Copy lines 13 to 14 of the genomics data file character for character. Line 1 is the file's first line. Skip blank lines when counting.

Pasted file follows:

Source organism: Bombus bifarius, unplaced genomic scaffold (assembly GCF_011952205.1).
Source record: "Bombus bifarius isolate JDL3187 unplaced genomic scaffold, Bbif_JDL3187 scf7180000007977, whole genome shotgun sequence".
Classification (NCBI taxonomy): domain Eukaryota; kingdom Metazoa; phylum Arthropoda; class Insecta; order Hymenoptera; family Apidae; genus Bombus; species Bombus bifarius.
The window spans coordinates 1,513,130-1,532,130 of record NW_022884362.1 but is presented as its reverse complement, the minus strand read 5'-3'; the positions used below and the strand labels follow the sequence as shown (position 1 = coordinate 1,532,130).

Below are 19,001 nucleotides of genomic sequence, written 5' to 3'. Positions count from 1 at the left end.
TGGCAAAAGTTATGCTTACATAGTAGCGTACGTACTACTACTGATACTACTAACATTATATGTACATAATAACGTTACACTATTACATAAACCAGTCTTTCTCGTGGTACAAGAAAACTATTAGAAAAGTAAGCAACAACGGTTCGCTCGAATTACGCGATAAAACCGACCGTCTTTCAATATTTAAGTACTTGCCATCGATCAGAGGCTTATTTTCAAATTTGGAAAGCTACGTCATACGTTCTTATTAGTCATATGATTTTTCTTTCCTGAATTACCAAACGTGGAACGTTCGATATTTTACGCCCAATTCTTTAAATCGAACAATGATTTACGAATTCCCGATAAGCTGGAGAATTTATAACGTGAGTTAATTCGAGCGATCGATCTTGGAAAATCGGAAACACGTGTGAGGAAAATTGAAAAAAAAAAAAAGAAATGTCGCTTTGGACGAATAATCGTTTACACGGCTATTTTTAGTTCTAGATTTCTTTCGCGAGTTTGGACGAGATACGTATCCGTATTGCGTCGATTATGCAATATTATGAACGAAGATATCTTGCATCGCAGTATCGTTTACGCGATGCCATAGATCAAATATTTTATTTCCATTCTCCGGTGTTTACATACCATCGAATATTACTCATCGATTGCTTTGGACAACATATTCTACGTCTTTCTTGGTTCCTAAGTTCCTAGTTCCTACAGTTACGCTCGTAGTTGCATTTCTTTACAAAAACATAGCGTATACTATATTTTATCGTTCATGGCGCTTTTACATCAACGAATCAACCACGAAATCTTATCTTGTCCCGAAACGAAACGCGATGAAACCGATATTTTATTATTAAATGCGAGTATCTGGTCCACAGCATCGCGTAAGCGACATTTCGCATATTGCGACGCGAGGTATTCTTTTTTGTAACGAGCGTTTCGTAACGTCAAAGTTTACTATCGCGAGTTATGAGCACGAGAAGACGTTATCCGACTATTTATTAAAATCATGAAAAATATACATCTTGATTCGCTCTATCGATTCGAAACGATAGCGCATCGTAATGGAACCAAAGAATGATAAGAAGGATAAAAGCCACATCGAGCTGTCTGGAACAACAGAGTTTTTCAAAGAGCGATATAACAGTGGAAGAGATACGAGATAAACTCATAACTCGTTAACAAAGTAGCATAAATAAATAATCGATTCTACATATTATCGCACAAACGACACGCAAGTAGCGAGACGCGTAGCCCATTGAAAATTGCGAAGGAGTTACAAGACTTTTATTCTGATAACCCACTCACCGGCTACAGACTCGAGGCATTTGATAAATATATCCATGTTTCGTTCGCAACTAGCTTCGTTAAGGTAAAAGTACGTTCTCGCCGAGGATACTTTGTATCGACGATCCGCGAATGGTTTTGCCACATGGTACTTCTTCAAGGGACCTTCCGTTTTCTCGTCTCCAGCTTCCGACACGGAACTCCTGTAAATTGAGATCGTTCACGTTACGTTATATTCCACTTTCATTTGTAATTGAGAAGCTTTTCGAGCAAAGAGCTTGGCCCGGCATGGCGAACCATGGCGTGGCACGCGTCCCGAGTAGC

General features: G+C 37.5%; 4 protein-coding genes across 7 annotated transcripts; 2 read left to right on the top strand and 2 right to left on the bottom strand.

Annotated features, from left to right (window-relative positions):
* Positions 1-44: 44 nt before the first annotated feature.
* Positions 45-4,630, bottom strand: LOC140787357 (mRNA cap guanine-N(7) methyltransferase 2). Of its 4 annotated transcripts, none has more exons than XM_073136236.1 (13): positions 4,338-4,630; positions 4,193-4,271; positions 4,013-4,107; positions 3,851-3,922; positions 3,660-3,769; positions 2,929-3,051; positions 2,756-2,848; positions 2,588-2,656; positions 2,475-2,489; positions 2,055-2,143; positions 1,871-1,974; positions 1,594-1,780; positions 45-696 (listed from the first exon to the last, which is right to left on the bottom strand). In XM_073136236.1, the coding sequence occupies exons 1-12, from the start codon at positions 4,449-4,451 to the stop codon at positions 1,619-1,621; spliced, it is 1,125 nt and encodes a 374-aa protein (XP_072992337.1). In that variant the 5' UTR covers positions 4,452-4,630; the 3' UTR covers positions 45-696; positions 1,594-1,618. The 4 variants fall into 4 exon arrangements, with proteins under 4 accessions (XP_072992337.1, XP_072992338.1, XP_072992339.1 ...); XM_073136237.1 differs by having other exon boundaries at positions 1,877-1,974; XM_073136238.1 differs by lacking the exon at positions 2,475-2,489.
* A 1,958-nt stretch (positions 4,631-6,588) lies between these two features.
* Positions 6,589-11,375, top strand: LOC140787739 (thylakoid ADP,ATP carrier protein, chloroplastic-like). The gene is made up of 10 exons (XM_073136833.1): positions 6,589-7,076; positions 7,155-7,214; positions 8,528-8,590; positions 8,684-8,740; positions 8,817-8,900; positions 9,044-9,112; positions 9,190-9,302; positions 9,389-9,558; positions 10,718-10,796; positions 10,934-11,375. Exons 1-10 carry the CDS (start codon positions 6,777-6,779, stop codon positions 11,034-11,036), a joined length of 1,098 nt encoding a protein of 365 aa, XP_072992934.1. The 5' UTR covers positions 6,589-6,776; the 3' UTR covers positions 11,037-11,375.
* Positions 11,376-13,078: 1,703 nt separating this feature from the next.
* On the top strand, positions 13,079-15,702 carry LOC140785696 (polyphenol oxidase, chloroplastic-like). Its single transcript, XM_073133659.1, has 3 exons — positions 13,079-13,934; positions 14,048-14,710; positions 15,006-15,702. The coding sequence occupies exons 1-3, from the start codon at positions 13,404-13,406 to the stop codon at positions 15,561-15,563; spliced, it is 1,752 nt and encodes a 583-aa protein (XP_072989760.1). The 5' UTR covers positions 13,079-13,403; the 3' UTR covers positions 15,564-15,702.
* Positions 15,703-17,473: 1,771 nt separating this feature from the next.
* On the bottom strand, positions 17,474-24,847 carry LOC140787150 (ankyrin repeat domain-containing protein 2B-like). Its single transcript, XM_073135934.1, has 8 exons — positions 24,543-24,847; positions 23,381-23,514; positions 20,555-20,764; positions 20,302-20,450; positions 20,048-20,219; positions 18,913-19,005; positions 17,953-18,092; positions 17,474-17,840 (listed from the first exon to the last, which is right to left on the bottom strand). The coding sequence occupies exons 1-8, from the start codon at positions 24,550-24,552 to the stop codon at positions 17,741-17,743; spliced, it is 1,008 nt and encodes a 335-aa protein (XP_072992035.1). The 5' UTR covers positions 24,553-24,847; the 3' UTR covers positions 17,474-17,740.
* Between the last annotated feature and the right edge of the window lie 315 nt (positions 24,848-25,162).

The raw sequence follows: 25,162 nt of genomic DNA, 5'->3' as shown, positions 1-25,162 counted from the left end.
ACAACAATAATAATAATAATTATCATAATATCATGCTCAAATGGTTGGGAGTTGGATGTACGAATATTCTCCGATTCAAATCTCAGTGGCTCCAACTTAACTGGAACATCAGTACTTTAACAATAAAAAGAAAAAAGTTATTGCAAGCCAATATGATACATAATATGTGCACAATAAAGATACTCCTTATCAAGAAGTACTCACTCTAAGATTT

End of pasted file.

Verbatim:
* Positions 11,376-13,078: 1,703 nt separating this feature from the next.
* On the top strand, positions 13,079-15,702 carry LOC140785696 (polyphenol oxidase, chloroplastic-like). Its single transcript, XM_073133659.1, has 3 exons — positions 13,079-13,934; positions 14,048-14,710; positions 15,006-15,702. The coding sequence occupies exons 1-3, from the start codon at positions 13,404-13,406 to the stop codon at positions 15,561-15,563; spliced, it is 1,752 nt and encodes a 583-aa protein (XP_072989760.1). The 5' UTR covers positions 13,079-13,403; the 3' UTR covers positions 15,564-15,702.